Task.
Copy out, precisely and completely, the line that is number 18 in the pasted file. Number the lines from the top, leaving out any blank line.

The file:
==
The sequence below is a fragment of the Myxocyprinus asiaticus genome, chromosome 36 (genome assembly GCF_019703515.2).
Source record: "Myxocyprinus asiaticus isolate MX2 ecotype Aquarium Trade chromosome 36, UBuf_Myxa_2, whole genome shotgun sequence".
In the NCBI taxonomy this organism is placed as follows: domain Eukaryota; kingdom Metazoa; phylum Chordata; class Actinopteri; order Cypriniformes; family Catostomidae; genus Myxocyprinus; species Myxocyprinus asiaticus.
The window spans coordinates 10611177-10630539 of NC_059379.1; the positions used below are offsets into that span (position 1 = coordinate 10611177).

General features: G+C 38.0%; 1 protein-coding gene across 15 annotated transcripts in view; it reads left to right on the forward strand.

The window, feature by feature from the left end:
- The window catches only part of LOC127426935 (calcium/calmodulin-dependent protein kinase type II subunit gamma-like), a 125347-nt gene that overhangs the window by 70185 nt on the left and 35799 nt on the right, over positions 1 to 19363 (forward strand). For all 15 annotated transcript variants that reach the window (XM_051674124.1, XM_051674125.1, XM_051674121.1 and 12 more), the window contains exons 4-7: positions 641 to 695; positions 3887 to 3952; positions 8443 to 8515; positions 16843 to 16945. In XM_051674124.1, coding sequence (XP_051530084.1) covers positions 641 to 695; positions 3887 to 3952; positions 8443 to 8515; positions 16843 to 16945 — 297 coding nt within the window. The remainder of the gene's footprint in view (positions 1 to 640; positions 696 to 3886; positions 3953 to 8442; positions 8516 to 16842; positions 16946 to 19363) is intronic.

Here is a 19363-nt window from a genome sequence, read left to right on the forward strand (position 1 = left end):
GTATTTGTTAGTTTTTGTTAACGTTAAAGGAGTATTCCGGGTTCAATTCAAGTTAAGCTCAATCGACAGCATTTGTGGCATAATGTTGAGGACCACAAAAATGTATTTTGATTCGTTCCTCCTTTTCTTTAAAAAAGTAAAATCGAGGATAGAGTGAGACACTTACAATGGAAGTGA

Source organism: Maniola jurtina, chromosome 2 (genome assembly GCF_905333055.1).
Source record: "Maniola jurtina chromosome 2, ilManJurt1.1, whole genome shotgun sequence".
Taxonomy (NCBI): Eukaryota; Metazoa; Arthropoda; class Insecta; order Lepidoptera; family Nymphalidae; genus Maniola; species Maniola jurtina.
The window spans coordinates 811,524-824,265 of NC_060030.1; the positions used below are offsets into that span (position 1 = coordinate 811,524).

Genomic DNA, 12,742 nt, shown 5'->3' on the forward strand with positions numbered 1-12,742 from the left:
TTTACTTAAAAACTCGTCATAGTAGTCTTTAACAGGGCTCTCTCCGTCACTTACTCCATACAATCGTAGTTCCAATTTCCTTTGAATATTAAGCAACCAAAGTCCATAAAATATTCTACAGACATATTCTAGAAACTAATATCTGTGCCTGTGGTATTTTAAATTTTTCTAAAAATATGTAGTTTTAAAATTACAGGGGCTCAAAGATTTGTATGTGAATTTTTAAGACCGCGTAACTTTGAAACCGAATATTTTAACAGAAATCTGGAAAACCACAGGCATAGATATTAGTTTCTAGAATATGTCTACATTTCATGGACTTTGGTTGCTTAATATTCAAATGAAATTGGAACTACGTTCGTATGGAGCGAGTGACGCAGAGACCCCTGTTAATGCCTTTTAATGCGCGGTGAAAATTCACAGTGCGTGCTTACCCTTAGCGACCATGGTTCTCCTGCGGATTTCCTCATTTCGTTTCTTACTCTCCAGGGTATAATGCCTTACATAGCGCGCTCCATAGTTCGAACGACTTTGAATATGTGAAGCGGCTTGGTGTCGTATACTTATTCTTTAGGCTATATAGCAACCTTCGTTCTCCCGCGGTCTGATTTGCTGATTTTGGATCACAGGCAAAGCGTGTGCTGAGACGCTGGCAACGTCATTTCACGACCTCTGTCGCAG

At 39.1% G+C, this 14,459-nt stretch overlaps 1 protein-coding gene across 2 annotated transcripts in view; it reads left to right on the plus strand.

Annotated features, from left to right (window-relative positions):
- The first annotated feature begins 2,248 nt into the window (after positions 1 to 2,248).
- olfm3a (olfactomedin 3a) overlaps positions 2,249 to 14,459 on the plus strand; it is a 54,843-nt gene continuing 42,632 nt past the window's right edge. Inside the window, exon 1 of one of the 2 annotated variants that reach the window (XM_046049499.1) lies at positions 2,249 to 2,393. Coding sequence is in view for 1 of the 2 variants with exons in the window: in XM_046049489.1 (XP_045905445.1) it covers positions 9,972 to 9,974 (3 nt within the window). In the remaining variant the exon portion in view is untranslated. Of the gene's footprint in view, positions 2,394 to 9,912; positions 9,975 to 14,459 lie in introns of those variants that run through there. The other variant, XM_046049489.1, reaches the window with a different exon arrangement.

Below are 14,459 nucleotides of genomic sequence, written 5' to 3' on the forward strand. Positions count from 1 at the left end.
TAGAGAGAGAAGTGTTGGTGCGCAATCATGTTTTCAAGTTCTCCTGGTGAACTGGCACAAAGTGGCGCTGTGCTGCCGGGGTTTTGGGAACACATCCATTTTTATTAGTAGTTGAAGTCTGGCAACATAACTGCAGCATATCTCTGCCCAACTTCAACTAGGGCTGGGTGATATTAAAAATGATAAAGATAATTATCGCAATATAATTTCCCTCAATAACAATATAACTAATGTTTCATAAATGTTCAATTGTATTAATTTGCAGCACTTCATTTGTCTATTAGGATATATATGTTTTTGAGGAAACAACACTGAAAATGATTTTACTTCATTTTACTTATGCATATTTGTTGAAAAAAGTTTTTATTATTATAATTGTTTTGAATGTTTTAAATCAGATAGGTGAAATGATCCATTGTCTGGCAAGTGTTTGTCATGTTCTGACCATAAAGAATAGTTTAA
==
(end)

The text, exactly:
- The first annotated feature begins 2,248 nt into the window (after positions 1 to 2,248).